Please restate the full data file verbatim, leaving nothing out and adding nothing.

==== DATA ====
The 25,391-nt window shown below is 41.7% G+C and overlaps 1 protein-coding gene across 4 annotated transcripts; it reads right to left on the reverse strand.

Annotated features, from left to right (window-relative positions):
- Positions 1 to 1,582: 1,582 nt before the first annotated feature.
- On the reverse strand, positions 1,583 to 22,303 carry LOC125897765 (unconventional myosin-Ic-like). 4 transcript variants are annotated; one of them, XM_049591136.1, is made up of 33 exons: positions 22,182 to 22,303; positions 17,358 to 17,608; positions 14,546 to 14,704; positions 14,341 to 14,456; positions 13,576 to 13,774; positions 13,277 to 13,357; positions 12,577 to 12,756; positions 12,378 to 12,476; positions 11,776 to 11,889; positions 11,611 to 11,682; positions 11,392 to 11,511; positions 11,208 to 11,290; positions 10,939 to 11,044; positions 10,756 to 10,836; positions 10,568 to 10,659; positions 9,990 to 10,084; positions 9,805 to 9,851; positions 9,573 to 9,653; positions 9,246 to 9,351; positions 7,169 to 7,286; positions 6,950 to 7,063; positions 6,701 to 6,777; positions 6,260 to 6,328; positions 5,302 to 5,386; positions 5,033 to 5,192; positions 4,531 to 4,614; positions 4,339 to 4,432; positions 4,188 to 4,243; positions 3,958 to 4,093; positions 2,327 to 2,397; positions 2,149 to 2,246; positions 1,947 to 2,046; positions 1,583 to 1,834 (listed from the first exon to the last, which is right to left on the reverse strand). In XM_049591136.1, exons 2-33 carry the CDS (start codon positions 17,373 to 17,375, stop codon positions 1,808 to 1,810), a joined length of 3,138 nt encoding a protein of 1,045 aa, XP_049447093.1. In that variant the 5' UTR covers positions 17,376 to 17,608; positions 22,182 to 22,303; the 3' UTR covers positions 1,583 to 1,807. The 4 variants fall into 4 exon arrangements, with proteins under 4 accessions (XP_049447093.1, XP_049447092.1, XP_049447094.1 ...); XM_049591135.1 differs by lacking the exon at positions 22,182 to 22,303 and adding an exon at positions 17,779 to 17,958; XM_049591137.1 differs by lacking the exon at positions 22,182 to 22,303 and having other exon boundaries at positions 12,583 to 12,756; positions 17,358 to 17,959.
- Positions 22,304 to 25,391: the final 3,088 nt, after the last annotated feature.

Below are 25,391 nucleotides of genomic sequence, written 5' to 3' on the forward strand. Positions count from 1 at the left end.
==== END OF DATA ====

The 25,391-nt window shown below is 41.7% G+C and overlaps 1 protein-coding gene across 4 annotated transcripts; it reads right to left on the reverse strand.

Annotated features, from left to right (window-relative positions):
- Positions 1 to 1,582: 1,582 nt before the first annotated feature.
- On the reverse strand, positions 1,583 to 22,303 carry LOC125897765 (unconventional myosin-Ic-like). 4 transcript variants are annotated; one of them, XM_049591136.1, is made up of 33 exons: positions 22,182 to 22,303; positions 17,358 to 17,608; positions 14,546 to 14,704; positions 14,341 to 14,456; positions 13,576 to 13,774; positions 13,277 to 13,357; positions 12,577 to 12,756; positions 12,378 to 12,476; positions 11,776 to 11,889; positions 11,611 to 11,682; positions 11,392 to 11,511; positions 11,208 to 11,290; positions 10,939 to 11,044; positions 10,756 to 10,836; positions 10,568 to 10,659; positions 9,990 to 10,084; positions 9,805 to 9,851; positions 9,573 to 9,653; positions 9,246 to 9,351; positions 7,169 to 7,286; positions 6,950 to 7,063; positions 6,701 to 6,777; positions 6,260 to 6,328; positions 5,302 to 5,386; positions 5,033 to 5,192; positions 4,531 to 4,614; positions 4,339 to 4,432; positions 4,188 to 4,243; positions 3,958 to 4,093; positions 2,327 to 2,397; positions 2,149 to 2,246; positions 1,947 to 2,046; positions 1,583 to 1,834 (listed from the first exon to the last, which is right to left on the reverse strand). In XM_049591136.1, exons 2-33 carry the CDS (start codon positions 17,373 to 17,375, stop codon positions 1,808 to 1,810), a joined length of 3,138 nt encoding a protein of 1,045 aa, XP_049447093.1. In that variant the 5' UTR covers positions 17,376 to 17,608; positions 22,182 to 22,303; the 3' UTR covers positions 1,583 to 1,807. The 4 variants fall into 4 exon arrangements, with proteins under 4 accessions (XP_049447093.1, XP_049447092.1, XP_049447094.1 ...); XM_049591135.1 differs by lacking the exon at positions 22,182 to 22,303 and adding an exon at positions 17,779 to 17,958; XM_049591137.1 differs by lacking the exon at positions 22,182 to 22,303 and having other exon boundaries at positions 12,583 to 12,756; positions 17,358 to 17,959.
- Positions 22,304 to 25,391: the final 3,088 nt, after the last annotated feature.

Below are 25,391 nucleotides of genomic sequence, written 5' to 3' on the forward strand. Positions count from 1 at the left end.